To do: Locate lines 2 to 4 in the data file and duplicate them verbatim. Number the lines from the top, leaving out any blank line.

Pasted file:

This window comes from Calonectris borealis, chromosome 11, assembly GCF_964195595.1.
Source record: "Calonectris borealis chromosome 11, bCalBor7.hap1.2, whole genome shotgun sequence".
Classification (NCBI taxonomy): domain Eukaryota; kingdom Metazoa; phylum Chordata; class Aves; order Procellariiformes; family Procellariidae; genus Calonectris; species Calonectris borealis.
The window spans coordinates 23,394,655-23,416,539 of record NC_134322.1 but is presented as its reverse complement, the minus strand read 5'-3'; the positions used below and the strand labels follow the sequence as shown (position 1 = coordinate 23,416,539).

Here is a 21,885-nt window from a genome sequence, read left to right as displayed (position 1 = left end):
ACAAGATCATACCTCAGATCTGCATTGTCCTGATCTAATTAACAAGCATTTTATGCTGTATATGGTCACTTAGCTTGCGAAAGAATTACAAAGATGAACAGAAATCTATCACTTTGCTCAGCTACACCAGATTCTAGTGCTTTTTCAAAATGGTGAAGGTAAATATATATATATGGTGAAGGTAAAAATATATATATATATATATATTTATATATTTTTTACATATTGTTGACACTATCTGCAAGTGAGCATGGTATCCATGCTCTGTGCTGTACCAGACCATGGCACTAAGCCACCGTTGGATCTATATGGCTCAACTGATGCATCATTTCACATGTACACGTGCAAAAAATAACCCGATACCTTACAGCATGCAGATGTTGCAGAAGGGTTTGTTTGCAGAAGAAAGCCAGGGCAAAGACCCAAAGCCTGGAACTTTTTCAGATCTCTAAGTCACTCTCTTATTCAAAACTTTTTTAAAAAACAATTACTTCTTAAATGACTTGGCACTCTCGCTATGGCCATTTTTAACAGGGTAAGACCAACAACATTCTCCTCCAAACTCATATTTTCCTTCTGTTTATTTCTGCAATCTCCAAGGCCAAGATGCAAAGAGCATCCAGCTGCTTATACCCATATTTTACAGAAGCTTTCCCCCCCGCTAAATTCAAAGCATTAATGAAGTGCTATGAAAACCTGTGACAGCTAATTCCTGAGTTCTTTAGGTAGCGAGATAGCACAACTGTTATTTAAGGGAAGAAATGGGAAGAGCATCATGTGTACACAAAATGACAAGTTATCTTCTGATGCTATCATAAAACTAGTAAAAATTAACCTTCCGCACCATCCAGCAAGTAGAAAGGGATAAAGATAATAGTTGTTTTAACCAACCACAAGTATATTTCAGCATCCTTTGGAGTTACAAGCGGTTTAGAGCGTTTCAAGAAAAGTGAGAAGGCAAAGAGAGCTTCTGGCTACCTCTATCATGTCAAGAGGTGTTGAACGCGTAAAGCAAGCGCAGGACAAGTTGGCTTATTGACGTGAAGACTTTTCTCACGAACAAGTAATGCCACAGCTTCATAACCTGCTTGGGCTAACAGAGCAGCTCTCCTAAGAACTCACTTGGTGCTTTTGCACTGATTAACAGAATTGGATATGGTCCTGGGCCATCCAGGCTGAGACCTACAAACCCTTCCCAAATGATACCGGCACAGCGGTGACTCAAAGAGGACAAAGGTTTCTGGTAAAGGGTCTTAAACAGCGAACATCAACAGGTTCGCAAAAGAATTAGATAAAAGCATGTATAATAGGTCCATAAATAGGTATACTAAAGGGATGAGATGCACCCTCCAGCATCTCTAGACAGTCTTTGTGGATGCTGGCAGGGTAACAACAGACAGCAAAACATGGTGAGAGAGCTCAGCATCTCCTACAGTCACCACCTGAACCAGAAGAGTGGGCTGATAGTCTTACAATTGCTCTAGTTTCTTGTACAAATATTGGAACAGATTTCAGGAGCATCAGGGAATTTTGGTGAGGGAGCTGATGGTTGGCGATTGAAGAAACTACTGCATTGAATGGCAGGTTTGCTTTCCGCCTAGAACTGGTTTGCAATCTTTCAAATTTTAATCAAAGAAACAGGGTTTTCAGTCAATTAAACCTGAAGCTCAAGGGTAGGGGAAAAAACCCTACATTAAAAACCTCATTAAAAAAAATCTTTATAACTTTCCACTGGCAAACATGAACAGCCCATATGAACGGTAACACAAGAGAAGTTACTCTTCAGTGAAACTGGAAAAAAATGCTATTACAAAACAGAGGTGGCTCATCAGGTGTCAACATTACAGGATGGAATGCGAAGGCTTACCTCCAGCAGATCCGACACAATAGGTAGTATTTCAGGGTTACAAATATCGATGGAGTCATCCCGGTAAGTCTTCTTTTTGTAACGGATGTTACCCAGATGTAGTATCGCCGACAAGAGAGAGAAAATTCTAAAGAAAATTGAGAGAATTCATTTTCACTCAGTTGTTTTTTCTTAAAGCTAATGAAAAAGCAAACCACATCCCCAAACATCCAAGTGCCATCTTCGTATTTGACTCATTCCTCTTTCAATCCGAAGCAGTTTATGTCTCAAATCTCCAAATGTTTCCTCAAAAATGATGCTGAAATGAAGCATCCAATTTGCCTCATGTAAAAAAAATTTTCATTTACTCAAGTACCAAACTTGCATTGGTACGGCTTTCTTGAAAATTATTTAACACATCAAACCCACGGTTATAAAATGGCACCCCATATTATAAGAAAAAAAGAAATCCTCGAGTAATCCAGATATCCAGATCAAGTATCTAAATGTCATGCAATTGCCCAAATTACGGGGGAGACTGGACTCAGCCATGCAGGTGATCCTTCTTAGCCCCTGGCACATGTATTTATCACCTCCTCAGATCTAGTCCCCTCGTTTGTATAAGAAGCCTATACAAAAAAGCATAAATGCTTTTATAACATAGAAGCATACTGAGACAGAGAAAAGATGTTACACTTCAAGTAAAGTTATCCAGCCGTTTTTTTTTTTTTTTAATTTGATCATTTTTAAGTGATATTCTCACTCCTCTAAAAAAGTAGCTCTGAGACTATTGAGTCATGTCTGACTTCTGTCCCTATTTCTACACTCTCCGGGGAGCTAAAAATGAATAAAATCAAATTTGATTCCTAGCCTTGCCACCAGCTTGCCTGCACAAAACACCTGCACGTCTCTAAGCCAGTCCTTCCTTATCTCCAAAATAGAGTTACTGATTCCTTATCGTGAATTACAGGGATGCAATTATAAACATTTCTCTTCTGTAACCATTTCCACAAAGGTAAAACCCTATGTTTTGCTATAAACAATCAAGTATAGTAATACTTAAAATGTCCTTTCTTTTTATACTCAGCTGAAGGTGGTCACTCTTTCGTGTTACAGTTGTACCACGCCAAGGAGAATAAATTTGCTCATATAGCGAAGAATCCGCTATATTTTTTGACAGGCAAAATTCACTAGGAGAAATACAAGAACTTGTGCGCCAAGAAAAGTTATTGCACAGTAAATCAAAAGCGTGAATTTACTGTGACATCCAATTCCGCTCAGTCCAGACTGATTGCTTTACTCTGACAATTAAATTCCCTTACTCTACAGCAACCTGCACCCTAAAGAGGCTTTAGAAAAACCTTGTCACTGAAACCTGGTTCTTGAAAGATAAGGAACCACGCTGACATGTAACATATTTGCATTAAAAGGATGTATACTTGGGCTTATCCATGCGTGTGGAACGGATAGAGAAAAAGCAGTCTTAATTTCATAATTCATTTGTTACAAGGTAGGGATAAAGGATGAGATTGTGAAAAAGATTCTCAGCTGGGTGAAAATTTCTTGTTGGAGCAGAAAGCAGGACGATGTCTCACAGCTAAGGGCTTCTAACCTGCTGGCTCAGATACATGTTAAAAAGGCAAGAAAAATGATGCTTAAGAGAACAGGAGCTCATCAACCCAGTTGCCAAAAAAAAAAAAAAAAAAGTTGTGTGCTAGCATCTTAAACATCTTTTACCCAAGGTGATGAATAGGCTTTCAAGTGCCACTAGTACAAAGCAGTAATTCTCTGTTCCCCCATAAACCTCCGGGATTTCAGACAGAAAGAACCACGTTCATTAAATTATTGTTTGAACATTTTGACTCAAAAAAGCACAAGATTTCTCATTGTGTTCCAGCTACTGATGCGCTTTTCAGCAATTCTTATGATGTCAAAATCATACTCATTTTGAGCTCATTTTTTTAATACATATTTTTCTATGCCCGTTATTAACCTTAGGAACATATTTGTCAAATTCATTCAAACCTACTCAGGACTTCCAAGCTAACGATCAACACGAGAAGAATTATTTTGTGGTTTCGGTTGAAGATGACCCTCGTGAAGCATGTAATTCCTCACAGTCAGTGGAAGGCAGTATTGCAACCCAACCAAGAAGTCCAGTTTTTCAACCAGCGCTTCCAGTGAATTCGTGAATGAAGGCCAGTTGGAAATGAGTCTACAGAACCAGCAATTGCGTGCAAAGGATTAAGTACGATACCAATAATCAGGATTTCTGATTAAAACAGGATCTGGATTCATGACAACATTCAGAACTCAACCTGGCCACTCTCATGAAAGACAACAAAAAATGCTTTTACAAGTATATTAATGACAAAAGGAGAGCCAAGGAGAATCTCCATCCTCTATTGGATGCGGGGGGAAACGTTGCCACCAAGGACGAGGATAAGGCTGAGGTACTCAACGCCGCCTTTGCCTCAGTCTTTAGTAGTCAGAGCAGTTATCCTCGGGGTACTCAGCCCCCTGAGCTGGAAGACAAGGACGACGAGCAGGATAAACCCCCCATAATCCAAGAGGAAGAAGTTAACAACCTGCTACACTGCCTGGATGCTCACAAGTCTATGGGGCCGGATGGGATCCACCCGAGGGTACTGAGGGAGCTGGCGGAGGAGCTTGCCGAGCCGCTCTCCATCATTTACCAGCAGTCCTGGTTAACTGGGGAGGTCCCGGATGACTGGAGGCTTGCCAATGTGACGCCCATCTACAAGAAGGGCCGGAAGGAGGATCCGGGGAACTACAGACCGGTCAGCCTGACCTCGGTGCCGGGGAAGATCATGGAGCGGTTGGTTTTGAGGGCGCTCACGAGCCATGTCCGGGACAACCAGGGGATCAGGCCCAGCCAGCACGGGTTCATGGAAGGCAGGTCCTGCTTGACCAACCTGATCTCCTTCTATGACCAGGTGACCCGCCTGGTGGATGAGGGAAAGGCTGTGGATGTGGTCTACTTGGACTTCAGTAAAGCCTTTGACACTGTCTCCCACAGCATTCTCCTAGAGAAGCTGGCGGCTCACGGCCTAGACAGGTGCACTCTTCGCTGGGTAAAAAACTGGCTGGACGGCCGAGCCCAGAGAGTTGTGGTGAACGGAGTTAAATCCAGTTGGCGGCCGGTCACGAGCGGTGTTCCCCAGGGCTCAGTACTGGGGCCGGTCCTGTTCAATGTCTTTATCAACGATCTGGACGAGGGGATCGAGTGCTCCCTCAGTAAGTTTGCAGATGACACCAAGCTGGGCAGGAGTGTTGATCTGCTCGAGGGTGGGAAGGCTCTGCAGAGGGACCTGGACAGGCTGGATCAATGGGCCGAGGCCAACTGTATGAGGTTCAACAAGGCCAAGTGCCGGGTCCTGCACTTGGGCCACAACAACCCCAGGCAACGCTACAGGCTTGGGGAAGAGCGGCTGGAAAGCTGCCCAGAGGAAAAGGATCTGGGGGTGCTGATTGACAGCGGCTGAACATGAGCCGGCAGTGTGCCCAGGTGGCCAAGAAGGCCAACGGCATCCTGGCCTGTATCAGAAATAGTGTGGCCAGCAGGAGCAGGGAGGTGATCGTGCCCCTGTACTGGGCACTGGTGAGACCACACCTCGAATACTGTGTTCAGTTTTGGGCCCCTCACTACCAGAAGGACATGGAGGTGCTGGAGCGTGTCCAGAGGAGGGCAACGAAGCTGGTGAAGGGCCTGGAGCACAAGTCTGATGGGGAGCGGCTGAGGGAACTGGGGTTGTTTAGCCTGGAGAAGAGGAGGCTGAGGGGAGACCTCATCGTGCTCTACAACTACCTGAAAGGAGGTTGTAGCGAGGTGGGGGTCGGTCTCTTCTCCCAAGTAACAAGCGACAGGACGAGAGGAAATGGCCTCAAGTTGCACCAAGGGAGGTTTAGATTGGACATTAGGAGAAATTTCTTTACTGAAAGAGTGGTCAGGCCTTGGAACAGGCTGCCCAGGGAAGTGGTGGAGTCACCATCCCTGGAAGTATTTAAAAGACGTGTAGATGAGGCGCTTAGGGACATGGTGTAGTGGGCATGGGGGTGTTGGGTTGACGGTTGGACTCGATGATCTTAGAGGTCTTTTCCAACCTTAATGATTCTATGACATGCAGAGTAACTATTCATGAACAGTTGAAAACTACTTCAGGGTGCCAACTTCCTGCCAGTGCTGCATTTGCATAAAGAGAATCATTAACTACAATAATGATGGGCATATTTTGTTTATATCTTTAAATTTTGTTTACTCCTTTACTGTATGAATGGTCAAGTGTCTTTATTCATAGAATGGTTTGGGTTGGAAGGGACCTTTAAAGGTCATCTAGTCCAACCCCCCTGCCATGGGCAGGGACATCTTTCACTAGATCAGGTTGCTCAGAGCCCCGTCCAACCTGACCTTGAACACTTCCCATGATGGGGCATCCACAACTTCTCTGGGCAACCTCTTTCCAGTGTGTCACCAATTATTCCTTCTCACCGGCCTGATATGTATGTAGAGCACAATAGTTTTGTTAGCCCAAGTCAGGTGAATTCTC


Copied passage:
Source record: "Calonectris borealis chromosome 11, bCalBor7.hap1.2, whole genome shotgun sequence".
Classification (NCBI taxonomy): domain Eukaryota; kingdom Metazoa; phylum Chordata; class Aves; order Procellariiformes; family Procellariidae; genus Calonectris; species Calonectris borealis.
The window spans coordinates 23,394,655-23,416,539 of record NC_134322.1 but is presented as its reverse complement, the minus strand read 5'-3'; the positions used below and the strand labels follow the sequence as shown (position 1 = coordinate 23,416,539).